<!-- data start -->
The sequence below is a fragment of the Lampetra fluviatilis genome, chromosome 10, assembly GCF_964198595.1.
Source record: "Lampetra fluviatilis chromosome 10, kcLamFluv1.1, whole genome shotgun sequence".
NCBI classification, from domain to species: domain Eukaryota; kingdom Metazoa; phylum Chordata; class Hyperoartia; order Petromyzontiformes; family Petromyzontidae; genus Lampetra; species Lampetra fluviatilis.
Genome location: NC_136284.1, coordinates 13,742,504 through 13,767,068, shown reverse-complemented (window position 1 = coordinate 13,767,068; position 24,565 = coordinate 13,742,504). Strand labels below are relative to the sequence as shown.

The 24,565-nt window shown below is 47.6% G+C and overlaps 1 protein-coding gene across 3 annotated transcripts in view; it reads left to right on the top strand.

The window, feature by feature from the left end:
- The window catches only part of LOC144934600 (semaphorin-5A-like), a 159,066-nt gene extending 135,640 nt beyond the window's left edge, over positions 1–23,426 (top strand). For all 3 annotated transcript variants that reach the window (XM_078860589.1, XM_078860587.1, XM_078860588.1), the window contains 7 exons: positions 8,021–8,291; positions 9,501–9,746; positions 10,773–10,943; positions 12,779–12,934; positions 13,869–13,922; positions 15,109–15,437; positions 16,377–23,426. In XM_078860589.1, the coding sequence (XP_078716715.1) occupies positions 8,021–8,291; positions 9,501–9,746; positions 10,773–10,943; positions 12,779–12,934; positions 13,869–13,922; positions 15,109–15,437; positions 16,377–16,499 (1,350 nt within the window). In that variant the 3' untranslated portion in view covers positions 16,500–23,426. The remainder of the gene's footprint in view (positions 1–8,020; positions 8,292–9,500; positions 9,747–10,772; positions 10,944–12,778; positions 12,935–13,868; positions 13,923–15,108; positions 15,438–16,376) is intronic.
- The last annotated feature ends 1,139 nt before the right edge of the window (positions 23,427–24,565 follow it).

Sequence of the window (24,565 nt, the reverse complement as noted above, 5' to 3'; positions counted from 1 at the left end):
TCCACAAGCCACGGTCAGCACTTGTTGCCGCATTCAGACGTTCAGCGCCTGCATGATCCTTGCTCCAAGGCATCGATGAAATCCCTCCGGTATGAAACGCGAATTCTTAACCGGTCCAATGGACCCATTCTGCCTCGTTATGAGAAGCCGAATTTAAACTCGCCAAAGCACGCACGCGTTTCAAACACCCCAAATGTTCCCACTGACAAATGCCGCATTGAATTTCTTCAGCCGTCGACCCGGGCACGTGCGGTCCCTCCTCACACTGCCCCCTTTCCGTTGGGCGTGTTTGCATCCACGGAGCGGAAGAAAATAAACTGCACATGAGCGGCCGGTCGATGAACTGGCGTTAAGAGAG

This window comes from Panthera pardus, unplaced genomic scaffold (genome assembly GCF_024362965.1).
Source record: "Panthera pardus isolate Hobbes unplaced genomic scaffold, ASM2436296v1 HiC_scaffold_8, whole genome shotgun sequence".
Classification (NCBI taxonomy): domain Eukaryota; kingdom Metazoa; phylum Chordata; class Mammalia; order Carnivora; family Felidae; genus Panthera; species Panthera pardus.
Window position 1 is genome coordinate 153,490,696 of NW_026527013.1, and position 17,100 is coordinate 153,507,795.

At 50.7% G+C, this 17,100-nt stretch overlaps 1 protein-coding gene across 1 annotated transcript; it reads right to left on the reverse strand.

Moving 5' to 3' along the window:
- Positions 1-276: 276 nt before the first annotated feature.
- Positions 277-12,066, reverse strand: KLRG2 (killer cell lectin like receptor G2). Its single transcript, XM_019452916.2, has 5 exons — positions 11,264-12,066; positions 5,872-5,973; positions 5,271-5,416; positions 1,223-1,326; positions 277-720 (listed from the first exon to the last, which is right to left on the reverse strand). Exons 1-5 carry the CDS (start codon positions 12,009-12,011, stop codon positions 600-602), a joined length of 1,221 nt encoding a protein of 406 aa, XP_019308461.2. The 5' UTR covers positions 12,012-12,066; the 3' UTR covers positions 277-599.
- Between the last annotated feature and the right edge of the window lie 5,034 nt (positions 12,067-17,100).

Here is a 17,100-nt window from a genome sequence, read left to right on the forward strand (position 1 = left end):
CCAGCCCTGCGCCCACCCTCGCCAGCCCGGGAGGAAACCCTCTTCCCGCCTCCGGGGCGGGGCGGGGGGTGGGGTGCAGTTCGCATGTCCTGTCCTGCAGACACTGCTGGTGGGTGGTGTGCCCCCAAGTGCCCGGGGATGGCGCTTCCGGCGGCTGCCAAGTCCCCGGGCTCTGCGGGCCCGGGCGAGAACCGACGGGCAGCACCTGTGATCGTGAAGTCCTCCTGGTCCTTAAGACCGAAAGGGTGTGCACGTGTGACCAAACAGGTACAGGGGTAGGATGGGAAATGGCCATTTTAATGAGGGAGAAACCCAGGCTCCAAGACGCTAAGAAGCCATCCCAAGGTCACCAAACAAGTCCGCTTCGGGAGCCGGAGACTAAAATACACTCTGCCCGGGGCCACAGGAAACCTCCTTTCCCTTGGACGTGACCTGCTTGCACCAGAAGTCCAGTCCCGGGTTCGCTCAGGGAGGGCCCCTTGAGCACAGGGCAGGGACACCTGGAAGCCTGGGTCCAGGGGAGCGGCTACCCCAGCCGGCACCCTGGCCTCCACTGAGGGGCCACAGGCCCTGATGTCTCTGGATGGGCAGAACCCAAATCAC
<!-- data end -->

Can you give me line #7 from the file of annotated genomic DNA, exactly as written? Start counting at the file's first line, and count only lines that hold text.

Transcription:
- The window catches only part of LOC144934600 (semaphorin-5A-like), a 159,066-nt gene extending 135,640 nt beyond the window's left edge, over positions 1–23,426 (top strand). For all 3 annotated transcript variants that reach the window (XM_078860589.1, XM_078860587.1, XM_078860588.1), the window contains 7 exons: positions 8,021–8,291; positions 9,501–9,746; positions 10,773–10,943; positions 12,779–12,934; positions 13,869–13,922; positions 15,109–15,437; positions 16,377–23,426. In XM_078860589.1, the coding sequence (XP_078716715.1) occupies positions 8,021–8,291; positions 9,501–9,746; positions 10,773–10,943; positions 12,779–12,934; positions 13,869–13,922; positions 15,109–15,437; positions 16,377–16,499 (1,350 nt within the window). In that variant the 3' untranslated portion in view covers positions 16,500–23,426. The remainder of the gene's footprint in view (positions 1–8,020; positions 8,292–9,500; positions 9,747–10,772; positions 10,944–12,778; positions 12,935–13,868; positions 13,923–15,108; positions 15,438–16,376) is intronic.